// this method in base
template<typename T>
void somefunc();
};

template<typename T>
class derv1 : public base
{
virtual void dosomething();
};

// derv1.cpp
template<typename T>
void derv<T>::dosomething()
{
somefunc<T>();
}

// file main.cpp
base* pBase = new derv1<int>();
pBase->dosomething();

how should I now define the empty instantiation for somefunc()?

is it:

template class base::somefunc<???>;

2 observations:

1. The above does not even compile (obviously the real code doesnt have
???)
2. the type parameter is dependant on the derived classes -- each of
them pass in their own stuff. How do I forward declare it?

Apr 24 '06 #5

P: n/a
Dilip wrote:
Each translation unit must (generally) see complete template definitions
to expand them.
That should teach me a lesson -- mucking around with templates without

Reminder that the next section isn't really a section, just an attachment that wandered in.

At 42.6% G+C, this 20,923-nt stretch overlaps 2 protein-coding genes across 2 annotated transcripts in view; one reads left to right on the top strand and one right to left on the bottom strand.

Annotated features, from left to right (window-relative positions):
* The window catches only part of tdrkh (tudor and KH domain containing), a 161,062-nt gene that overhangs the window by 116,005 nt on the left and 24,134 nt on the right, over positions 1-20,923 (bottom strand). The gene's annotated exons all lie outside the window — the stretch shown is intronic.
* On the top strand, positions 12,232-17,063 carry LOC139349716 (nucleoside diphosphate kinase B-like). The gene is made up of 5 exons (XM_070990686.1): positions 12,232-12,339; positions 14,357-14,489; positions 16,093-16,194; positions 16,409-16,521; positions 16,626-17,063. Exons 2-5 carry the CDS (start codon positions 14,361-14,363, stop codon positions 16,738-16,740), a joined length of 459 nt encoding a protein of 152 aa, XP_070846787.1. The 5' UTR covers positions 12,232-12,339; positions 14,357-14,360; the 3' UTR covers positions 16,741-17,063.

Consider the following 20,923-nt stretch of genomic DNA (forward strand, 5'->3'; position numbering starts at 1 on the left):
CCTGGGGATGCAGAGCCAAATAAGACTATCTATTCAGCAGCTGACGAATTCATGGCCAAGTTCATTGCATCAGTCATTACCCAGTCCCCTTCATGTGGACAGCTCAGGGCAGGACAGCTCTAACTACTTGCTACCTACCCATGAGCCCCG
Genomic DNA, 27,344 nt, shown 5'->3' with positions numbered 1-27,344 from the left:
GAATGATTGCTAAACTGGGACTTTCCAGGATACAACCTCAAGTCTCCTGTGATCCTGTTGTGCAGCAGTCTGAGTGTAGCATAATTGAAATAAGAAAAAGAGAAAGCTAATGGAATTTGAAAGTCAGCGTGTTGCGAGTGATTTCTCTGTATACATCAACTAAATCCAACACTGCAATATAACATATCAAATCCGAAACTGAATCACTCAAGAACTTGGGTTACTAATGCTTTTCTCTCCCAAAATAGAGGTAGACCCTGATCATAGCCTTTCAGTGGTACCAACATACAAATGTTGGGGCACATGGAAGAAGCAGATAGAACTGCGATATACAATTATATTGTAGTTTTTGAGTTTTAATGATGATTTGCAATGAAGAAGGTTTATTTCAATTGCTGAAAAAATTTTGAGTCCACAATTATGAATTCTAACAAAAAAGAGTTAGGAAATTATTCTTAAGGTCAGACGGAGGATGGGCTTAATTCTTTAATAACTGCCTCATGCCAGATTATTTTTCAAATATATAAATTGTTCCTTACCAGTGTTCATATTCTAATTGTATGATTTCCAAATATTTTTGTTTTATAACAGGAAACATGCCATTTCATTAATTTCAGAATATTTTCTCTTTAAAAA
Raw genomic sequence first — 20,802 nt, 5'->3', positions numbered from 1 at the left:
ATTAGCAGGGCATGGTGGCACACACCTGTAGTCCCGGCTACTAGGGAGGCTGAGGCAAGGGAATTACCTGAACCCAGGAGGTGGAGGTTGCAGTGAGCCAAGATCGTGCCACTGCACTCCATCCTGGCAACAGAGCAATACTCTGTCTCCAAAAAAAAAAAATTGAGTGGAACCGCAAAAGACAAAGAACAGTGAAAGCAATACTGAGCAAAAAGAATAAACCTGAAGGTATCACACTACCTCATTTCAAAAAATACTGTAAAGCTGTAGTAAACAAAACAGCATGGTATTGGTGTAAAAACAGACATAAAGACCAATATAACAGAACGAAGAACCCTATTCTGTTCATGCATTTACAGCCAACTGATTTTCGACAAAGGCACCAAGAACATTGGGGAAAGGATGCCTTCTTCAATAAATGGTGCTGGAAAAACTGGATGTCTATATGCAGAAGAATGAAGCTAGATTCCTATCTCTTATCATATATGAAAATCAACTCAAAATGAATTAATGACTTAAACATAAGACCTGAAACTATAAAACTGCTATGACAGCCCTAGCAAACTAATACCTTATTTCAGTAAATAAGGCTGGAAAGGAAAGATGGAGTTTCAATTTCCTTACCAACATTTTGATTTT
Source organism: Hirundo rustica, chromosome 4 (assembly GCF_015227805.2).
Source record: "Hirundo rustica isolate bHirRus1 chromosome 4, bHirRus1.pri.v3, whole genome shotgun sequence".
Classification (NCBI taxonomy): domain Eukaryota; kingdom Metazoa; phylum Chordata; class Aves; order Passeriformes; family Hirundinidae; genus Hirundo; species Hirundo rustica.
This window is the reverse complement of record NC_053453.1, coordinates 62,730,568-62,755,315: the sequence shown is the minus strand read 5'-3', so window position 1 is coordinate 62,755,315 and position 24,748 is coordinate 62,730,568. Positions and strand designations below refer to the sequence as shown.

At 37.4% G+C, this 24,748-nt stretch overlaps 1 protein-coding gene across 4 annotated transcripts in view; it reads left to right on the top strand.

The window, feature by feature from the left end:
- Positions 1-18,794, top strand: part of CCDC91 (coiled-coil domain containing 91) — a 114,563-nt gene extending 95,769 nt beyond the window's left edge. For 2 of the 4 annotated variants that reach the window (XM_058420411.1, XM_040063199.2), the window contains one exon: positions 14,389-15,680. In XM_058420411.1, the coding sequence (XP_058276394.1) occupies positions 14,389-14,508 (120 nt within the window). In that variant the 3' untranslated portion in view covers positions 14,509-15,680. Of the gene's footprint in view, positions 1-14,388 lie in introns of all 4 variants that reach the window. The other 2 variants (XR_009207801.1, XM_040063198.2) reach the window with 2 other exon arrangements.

understanding everything about them.


Note I said "generally". That's because I, too, muck around with templates
without understanding everything about them.

Modern compilers are supposed to overcome this limitation, but I don't know
how the new system works, or how many compilers support it. So almost all
projects use their templates the way we are now discussing...
would this be appropriate:
================================
// file derv1.inl
template<typename T>
long derv<T>::somefunc()
{
}
================================
================================
// file a.h
class base
{
virtual void somefunc() = 0;
};

template<typename T>
class derv1 : public base
{
virtual void somefunc();
};

// include this at the very bottom of a.h
// likewise include the defn of all classes that might derive from base
#include ".\derv1.inl"
================================


No, because that defeats the purpose of an INL file. Users of a.h might want
to know about the template's declaration without needing to know its
definition. Your system might as well put the template function body inside
a.h. There's nothing special about the .inl extension.

Only include a.inl in every .cpp file that needs it, and this should be
fewer files than need a.h. Generally.

--
Phlip
http://www.greencheese.org/ZeekLand <-- NOT a blog!!!
Apr 24 '06 #6

P: n/a
Dilip wrote:
Victor Bazarov wrote:
Dilip wrote:
I can't understand why I am getting the linker error -- what is my
mistake?